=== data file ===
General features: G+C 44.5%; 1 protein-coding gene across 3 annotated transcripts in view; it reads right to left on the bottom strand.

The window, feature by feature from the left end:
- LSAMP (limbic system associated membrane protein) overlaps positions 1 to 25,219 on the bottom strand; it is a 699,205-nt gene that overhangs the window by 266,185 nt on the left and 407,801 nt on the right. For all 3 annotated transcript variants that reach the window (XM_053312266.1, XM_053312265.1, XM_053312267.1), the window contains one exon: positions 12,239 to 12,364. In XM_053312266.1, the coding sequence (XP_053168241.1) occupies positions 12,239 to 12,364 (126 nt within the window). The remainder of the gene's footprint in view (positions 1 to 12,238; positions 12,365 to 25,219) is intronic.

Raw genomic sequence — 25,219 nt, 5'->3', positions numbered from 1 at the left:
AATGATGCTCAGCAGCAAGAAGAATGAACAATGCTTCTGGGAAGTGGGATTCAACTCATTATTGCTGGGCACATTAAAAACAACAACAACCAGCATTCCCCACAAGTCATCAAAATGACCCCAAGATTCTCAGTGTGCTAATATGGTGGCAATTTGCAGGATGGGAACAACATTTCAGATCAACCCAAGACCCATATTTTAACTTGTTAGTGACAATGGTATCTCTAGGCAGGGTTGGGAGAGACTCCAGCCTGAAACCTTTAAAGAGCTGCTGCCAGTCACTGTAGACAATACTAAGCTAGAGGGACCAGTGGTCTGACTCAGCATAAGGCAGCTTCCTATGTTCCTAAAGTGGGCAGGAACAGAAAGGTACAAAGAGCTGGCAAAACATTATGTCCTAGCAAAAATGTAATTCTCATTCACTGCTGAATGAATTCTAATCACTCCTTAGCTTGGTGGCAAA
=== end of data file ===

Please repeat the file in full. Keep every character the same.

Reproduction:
General features: G+C 44.5%; 1 protein-coding gene across 3 annotated transcripts in view; it reads right to left on the bottom strand.

The window, feature by feature from the left end:
- LSAMP (limbic system associated membrane protein) overlaps positions 1 to 25,219 on the bottom strand; it is a 699,205-nt gene that overhangs the window by 266,185 nt on the left and 407,801 nt on the right. For all 3 annotated transcript variants that reach the window (XM_053312266.1, XM_053312265.1, XM_053312267.1), the window contains one exon: positions 12,239 to 12,364. In XM_053312266.1, the coding sequence (XP_053168241.1) occupies positions 12,239 to 12,364 (126 nt within the window). The remainder of the gene's footprint in view (positions 1 to 12,238; positions 12,365 to 25,219) is intronic.

Raw genomic sequence — 25,219 nt, 5'->3', positions numbered from 1 at the left:
AATGATGCTCAGCAGCAAGAAGAATGAACAATGCTTCTGGGAAGTGGGATTCAACTCATTATTGCTGGGCACATTAAAAACAACAACAACCAGCATTCCCCACAAGTCATCAAAATGACCCCAAGATTCTCAGTGTGCTAATATGGTGGCAATTTGCAGGATGGGAACAACATTTCAGATCAACCCAAGACCCATATTTTAACTTGTTAGTGACAATGGTATCTCTAGGCAGGGTTGGGAGAGACTCCAGCCTGAAACCTTTAAAGAGCTGCTGCCAGTCACTGTAGACAATACTAAGCTAGAGGGACCAGTGGTCTGACTCAGCATAAGGCAGCTTCCTATGTTCCTAAAGTGGGCAGGAACAGAAAGGTACAAAGAGCTGGCAAAACATTATGTCCTAGCAAAAATGTAATTCTCATTCACTGCTGAATGAATTCTAATCACTCCTTAGCTTGGTGGCAAA